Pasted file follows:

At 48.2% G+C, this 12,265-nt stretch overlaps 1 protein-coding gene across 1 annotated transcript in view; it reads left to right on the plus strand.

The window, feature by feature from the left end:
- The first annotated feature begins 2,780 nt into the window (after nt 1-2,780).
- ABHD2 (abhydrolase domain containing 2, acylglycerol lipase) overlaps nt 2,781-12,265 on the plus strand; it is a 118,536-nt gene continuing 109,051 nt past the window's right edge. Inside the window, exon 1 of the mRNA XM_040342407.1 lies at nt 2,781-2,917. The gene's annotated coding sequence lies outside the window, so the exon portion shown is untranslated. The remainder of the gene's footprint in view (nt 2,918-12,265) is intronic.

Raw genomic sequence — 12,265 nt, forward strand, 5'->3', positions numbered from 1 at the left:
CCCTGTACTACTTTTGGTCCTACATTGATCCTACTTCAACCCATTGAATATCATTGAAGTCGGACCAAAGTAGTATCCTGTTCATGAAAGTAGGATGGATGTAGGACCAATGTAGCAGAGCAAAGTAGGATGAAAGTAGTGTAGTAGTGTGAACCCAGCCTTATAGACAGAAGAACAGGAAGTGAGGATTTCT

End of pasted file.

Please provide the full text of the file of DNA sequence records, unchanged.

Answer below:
At 48.2% G+C, this 12,265-nt stretch overlaps 1 protein-coding gene across 1 annotated transcript in view; it reads left to right on the plus strand.

The window, feature by feature from the left end:
- The first annotated feature begins 2,780 nt into the window (after nt 1-2,780).
- ABHD2 (abhydrolase domain containing 2, acylglycerol lipase) overlaps nt 2,781-12,265 on the plus strand; it is a 118,536-nt gene continuing 109,051 nt past the window's right edge. Inside the window, exon 1 of the mRNA XM_040342407.1 lies at nt 2,781-2,917. The gene's annotated coding sequence lies outside the window, so the exon portion shown is untranslated. The remainder of the gene's footprint in view (nt 2,918-12,265) is intronic.

Raw genomic sequence — 12,265 nt, forward strand, 5'->3', positions numbered from 1 at the left:
CCCTGTACTACTTTTGGTCCTACATTGATCCTACTTCAACCCATTGAATATCATTGAAGTCGGACCAAAGTAGTATCCTGTTCATGAAAGTAGGATGGATGTAGGACCAATGTAGCAGAGCAAAGTAGGATGAAAGTAGTGTAGTAGTGTGAACCCAGCCTTATAGACAGAAGAACAGGAAGTGAGGATTTCT